Upon the uncertain arrival of their deceased son’s sweetheart, everything that has happened to the Keller family seems to be coming back all at once. The year is 1947, and we, the audience, are dropped into the backyard of Joe and Kate Keller’s family home. Since losing their eldest son Larry in the war, the Kellers and their remaining son, Chris, all have found their individual ways of coping with the grief that accompanies the loss of a loved one. Having found closure, Chris and Ann Deever, the once-sweetheart of Chris’s brother, both find in each other an opportunity to start fresh and build a life that is their own. From this comes a great heartbreak within Kate, who still refuses to give up the hope of her son’s return. Overshadowing these, however, is the reemergence of Joe Keller’s old secrets, and a new stirring of bad blood among Joe Keller and the family of Steve Deever, old neighbor and once-business partner who is now incarcerated for a crime that is still denied.
From the Old Vic in London, National Theatre Live presented an absolutely captivating production of Arthur Miller’s “All My Sons,” and despite the medium of live broadcast, the gripping performances and the quality coverage allowed for the entering-in of a truly epic yet intimate experience in classic theatre. Miller’s writing to this day stands as strong and compelling content that not only sparks the imagination of an audience, but introduces challenging themes and ideas that often act as convictions that remain ever-present.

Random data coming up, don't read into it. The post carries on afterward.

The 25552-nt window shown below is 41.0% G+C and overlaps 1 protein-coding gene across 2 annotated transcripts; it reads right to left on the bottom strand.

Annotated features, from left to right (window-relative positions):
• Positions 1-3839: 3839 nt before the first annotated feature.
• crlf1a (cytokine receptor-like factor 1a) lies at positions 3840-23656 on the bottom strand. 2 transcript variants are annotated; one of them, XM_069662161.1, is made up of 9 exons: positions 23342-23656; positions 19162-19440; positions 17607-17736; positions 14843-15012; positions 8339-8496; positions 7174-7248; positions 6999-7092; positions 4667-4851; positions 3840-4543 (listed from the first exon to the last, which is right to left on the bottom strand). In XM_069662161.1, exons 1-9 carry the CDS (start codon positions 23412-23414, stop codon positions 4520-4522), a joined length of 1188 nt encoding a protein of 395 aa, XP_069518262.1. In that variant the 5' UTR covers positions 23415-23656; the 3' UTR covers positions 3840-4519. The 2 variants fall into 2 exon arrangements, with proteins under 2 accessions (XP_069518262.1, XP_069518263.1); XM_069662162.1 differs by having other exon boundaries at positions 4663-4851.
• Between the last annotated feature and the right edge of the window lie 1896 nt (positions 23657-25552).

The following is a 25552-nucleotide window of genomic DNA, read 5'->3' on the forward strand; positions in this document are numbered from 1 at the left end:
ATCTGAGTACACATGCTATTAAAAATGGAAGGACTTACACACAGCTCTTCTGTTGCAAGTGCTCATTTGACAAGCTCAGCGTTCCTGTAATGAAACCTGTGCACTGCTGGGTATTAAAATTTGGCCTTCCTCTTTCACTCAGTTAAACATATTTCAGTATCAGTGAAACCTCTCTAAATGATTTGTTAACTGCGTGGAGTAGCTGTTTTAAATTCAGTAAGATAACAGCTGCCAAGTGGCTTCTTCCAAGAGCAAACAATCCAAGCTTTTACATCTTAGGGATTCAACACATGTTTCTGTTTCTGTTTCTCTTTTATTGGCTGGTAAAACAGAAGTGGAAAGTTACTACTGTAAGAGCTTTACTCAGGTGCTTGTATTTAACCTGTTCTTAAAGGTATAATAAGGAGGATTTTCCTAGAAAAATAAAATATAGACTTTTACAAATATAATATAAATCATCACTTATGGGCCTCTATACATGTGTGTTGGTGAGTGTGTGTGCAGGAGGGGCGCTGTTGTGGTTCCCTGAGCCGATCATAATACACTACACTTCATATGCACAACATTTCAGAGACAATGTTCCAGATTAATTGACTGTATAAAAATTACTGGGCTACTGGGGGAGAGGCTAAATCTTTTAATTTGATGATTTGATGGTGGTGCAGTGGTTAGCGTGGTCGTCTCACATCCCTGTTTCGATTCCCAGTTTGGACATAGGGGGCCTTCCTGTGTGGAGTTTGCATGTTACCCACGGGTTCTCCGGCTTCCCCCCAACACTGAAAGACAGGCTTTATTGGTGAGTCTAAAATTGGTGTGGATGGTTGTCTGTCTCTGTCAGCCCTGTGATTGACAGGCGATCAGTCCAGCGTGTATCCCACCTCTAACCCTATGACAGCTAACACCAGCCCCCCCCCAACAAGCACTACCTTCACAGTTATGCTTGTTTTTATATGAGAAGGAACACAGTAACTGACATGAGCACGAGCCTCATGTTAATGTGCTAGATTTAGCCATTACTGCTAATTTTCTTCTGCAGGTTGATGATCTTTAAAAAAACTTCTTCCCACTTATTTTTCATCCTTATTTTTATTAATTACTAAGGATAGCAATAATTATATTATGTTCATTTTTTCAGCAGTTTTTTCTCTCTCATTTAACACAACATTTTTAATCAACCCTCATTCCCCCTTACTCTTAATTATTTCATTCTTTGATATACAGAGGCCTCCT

Having seen “All My Sons” a time before this at a college level, I truly enjoyed comparing my two viewing experiences, and ultimately stumbling upon some new realizations. For example, a great theme that is touched upon is the notion that when one’s light of honesty goes out, they live in the darkness. From NT Live, there was a noticeably greater hopelessness in the atmosphere that was put forth, and the consequences of deep-seated dishonesty seemed to be made more resonant with the audience members. Entering into this play can be quite challenging to watch, for it’s not only pulsed with family drama and tragedy, but also a close look at how selfishness can lead to a chaos that tears family apart.
Two elements in this production that felt almost mis-matched in my mind were the contrasting tones from the characters of Chris and Kate Keller. While both actors performed their parts with great competence, the moods of the deliveries felt almost too distinct as Chris Keller delivered lines that were relatable and natural, while Kate Keller’s delivery held a wistful melancholy that often brought the peripheral activity to a thoughtful stop.
I frankly did not care for the pre-show short film that explored the production and cast perspectives on Arthur Miller’s work. One can very easily enter into this play without a production note that tries to persuade audiences that the content and themes are comparable with our economic climate today. A great work of art such as this can often tempt those involved to feel as though “this story needs to be told, now more than ever,” but a work’s timeless quality is cheapened when a seemingly self-righteous view of current events is present.
With a paced beginning up until a truly-climactic ending like a contemporary Shakespearean Tragedy, NT Live’s “All My Sons” had me on the edge of my seat, entranced by the scope and intimacy of this show. I left the Michigan Theatre with adrenaline pumping through my veins, anticipating the next show from National Theatre Live that I hope to one day experience.